Buy it from them there gasket was awsome for my car.

1994-2005 3.1 & 3.4 V6 engines - with VIN code M,5 $1695
1996-2002 4.3 V6 engines - with VIN code W,X - $1695
1996-2001 5.0 V8 Engines - with M VIN code - $1550
1996-2001 5.7 V8 Engines - with R VIN code - $1550

ApplicationSale PriceGM 3.1L V6 1993-1999 VIN "M" $91.09GM 3.1L V6 1999-2006 VIN "J" $90.78GM 3.4L V6 1996-2005 VIN "E" $90.78GM 4.3L V6 1996-2006 $82.06GM 5.0L V8 1996-2002 $75.71GM 5.7L V8 1996-2002 $75.71
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Old 09-09-2008, 09:47 PM   #54
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Re: Replacing intake gasket...

I am another victim of this headgasket crisis. At first my car was over heating, smoke and oily water was coming from the tail pipe and when ever i fill up the coolant and it disappears. I went and purchase a bottle of gasket fix leaks stuff for $9.99. For about a week or 2 the car was running some what fine, no overheating, and no smokey tail pipe. Then one day while on the highway I notice the car was running hotter than it should and I notice water and stem coming through the radiator cap. I replace the radiator cap and the problem continue and destroy the new cap. For a while a was able to driving for approxiamtely 4-8 miles without overheating. Then one day i decided to use the correct antifreeze instead of water and the car began overheating ASAP. Now when if i drive for about 5-8 minutes the car will get hot and cut off when I am seating still at a stop light.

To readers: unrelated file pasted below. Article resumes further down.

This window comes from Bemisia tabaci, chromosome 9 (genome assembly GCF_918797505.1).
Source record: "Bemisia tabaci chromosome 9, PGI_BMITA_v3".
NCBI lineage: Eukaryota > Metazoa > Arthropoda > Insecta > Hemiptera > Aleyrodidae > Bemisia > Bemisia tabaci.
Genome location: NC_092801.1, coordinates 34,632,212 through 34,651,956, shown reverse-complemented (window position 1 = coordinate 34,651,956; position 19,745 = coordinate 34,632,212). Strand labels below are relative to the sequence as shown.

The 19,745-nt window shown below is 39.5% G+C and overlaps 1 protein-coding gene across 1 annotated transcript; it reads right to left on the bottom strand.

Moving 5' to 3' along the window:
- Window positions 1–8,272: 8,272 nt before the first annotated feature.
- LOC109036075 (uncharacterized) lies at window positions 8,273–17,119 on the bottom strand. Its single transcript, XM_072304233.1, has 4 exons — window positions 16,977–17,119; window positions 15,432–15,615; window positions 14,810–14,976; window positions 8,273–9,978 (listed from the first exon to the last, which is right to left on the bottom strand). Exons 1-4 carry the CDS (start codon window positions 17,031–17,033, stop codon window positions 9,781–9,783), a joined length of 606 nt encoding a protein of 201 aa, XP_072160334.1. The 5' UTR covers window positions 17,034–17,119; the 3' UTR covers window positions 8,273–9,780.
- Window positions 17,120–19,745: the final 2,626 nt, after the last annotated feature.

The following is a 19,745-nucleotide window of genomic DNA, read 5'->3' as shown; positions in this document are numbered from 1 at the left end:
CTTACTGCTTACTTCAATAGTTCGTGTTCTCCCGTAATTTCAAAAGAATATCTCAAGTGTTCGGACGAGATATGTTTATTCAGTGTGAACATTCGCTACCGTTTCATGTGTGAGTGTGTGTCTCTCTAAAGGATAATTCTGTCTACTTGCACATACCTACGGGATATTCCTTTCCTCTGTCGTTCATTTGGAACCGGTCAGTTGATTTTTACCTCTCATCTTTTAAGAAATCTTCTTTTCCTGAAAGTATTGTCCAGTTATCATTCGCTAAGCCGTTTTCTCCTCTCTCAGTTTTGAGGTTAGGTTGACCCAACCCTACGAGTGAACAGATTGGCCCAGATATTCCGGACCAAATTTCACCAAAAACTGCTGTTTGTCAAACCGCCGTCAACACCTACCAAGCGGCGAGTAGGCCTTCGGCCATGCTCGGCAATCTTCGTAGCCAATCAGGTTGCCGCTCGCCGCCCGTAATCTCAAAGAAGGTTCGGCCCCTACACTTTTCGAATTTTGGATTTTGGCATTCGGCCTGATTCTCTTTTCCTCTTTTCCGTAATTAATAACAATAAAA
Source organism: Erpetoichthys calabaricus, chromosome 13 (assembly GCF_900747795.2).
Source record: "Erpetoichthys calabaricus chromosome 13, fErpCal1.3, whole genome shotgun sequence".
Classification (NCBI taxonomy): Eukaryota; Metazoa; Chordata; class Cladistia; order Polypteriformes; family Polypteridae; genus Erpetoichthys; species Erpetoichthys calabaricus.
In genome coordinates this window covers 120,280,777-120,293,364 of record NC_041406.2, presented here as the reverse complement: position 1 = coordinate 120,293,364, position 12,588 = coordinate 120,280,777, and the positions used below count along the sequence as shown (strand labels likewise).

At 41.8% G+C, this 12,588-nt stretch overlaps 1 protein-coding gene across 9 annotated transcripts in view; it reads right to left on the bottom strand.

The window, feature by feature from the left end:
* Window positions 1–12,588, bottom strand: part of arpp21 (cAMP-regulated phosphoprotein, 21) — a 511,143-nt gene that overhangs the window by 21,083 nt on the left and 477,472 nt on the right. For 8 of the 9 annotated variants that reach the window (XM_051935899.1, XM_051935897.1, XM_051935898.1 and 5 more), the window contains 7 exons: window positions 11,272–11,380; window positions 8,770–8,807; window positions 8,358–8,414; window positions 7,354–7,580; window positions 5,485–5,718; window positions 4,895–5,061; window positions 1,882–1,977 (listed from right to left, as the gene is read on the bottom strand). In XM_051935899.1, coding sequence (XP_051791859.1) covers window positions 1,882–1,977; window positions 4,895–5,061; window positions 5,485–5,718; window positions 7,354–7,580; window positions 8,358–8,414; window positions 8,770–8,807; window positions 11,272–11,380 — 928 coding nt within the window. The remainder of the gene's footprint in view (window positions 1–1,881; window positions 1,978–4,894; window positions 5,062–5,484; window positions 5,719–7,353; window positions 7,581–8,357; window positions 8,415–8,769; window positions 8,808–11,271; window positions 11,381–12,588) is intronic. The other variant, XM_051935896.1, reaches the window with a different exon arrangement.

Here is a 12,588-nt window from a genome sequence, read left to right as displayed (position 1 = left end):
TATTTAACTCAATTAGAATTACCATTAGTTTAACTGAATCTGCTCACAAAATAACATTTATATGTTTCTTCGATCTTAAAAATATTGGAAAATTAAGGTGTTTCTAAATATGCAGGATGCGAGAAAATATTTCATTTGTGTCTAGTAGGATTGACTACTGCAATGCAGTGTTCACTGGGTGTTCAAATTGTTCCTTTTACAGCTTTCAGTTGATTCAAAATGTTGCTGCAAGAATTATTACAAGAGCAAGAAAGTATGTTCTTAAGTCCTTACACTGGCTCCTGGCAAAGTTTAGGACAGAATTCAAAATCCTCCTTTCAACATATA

So I am going to beginning taking my engine apart tomorrow
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Old 09-09-2008, 10:04 PM   #55
dheld2
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Re: Replacing intake gasket...

Dude, If your engine was cutting off at a light and based on how you drove it with the problem, It may not be worth even rebuilding. You could have cracked the block or damaged the rings and or lifters.
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Old 09-10-2008, 12:44 AM   #56
tjr19136